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Unrest in Eastern Europe

romania‘Public outrage day’ brought ten thousand Hungarians to the streets on Monday to demand the resignation of the prime minister, believing he employs corrupt officials and is too close to Russia.

In the Czech Republic, thousands protested against their prime minister, who they see as too sympathetic to Russia.

Poland entered a squabble with Russia, sending home a Russian envoy and then finding four of its diplomats expelled from Russia.

In Romania, the opposition centre-right candidate won the presidential election, vowing to tackle corruption in what is one of the most corrupt states in the EU.

The Hungarian demonstrators called for Prime Minister Viktor Orban to resign in what has been called “public outrage day”. They also demanded the sacking of six officials, including the head of the tax authority, on grounds of corruption.

The six had already been refused entry to the US in October because of their alleged corruption links.

The demonstrators also accused Orban of becoming more authoritarian, and of moving away from the EU towards Russia, and demanded greater government accountability.

Protests took place across Hungary as well as in London, Berlin and Stockholm.

This was the fourth demonstration in the last 30 days, the largest of which was against a proposed internet tax which was subsequently withdrawn.

Despite the protests, Prime Minister Orban remains popular in the country and had been re-elected in April.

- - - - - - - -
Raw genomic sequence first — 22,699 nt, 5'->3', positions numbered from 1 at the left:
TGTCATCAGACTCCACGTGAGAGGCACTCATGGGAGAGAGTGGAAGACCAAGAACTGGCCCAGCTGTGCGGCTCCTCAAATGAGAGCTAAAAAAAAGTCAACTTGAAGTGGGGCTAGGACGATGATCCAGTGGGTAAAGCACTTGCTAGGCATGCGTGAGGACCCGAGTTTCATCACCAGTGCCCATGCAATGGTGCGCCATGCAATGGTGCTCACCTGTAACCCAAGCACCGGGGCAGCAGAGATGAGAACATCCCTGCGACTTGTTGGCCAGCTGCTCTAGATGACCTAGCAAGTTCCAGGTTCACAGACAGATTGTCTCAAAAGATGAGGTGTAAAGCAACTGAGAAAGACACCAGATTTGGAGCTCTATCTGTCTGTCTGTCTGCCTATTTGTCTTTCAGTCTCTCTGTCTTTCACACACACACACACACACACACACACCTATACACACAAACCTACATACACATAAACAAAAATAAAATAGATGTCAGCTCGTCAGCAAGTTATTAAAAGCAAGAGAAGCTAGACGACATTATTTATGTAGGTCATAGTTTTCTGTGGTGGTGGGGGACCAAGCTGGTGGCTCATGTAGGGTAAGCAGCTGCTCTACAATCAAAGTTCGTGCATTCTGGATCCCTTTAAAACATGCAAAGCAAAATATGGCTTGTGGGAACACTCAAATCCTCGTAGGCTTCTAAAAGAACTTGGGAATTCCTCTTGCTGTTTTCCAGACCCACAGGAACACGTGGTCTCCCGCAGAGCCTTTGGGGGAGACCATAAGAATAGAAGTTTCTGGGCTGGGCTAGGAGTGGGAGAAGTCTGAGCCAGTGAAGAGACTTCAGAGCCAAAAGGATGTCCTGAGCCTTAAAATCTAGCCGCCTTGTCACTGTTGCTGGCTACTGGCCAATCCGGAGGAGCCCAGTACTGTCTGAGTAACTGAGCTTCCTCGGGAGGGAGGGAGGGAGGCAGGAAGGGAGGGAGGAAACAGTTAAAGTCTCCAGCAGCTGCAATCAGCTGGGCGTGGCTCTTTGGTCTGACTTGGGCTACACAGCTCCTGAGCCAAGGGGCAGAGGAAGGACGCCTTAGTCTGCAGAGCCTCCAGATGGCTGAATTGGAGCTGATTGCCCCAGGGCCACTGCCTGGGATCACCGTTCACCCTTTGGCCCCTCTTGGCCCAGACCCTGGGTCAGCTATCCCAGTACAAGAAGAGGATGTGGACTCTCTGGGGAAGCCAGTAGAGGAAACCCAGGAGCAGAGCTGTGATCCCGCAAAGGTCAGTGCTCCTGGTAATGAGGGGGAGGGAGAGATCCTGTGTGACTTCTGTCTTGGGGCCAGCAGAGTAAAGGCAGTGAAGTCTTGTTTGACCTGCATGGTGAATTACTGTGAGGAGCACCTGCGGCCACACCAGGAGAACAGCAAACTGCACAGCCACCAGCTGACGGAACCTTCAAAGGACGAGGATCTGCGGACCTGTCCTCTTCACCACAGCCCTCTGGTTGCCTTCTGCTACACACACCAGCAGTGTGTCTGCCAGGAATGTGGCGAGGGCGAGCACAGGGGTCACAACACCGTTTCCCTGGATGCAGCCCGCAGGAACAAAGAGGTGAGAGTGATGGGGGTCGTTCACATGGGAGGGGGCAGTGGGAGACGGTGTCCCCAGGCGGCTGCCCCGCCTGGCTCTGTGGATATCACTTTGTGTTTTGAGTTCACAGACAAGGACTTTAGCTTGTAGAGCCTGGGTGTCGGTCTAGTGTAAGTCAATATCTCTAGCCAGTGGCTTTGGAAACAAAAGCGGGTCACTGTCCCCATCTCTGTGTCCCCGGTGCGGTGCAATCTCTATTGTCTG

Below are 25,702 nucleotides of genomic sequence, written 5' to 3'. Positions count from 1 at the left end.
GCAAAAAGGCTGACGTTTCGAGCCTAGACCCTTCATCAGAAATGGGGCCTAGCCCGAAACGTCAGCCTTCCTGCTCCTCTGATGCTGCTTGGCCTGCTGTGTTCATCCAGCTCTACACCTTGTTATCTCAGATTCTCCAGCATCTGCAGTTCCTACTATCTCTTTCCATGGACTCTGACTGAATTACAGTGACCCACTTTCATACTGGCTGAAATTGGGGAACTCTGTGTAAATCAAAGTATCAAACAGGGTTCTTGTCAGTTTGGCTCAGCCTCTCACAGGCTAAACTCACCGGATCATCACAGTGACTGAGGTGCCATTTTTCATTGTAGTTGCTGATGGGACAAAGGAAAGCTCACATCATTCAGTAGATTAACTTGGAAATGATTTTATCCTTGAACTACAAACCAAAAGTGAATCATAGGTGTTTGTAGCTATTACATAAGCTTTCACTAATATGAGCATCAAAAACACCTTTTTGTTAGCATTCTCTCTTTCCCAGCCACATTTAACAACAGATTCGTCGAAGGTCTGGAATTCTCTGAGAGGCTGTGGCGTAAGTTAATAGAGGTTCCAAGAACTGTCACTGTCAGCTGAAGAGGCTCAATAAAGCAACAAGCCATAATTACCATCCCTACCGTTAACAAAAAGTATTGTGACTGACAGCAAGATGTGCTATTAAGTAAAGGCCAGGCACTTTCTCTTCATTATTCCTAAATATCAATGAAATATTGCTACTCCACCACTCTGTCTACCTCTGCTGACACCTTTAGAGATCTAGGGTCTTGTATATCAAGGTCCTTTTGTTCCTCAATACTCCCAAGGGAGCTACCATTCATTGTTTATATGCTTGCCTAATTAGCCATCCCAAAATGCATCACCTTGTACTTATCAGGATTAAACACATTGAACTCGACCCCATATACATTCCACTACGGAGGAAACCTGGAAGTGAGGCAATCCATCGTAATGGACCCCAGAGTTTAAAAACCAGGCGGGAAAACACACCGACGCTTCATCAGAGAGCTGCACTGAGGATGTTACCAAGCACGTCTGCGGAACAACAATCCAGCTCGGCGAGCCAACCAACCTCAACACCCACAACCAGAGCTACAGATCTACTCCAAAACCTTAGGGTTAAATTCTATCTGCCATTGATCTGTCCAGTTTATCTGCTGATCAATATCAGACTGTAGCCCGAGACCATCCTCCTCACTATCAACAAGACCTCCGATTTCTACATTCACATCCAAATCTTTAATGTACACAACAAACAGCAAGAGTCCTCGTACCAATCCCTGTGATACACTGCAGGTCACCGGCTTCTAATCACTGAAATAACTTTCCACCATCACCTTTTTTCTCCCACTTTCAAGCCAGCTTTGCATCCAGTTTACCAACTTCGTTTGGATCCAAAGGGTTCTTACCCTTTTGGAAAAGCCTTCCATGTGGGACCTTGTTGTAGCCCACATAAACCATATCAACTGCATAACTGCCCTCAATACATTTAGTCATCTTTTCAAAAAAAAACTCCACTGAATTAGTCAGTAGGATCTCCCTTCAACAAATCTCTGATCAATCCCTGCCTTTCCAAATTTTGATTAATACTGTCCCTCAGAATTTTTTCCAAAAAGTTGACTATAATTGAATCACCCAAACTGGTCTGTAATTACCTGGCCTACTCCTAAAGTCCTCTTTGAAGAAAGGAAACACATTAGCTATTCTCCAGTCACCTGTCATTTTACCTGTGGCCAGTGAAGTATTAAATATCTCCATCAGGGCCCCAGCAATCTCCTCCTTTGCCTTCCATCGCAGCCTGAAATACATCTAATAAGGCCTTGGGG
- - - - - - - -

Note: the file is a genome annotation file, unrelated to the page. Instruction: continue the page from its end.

Thousands of citizens of the Czech Republic rose up on the 25th anniversary of the Velvet Revolution, saying that President Milon Zeman, a former Communist, was too close to Russia and China.

He shocked people by defending Russia’s stance on the Ukraine and by saying he wished to learned how China "stabilised" its society.

Many believe he is ignoring the certain aims of the revolution.

The commemoration of the 17 November 1989 revolution which ended communist rule was to be a solemn occasion, but Mr Zeman was instead jeered and pelted with eggs.

Mr Zeman still has the support of many voters.

Four Polish diplomats were given 48 hours to leave Russia as a result of spying allegations following the expulsion of a Russian diplomat from Warsaw. Russia said the four were expelled for "activities incompatible with their status".

Polish officials said initially that a Russian diplomat had been expelled for contact with a Polish army colonel who was arrested last month on suspicion of spying. They said the diplomat had been working for Russia's GRU military intelligence.

Russia is also involved in a spying row with Germany, throwing out one of its envoys in response to a similar decision in Berlin.

The annexation of Crimea and the unrest in Ukraine have brought worsening relationships with Russia and the EU and the US as well as Nato, which Poland joined in 1999.

Poland has called for tougher EU sanctions on Russia.

A surprise election result in Romania has brought ethnic German Klaus Iohannis to the presidency.

The ethnic German minority has been in Romania since the 12th century, although the majority left after the 1989 fall of communism.

In addition to tackling corruption, Mr Iohannis, 55, promised in his election campaign to strengthen the independence of the judicial system.

Romania is the second poorest country in the EU after Bulgaria.

Expat Romanians swung the vote after thousands thronged polling stations in London, Paris, Munich, Milan and other cities.

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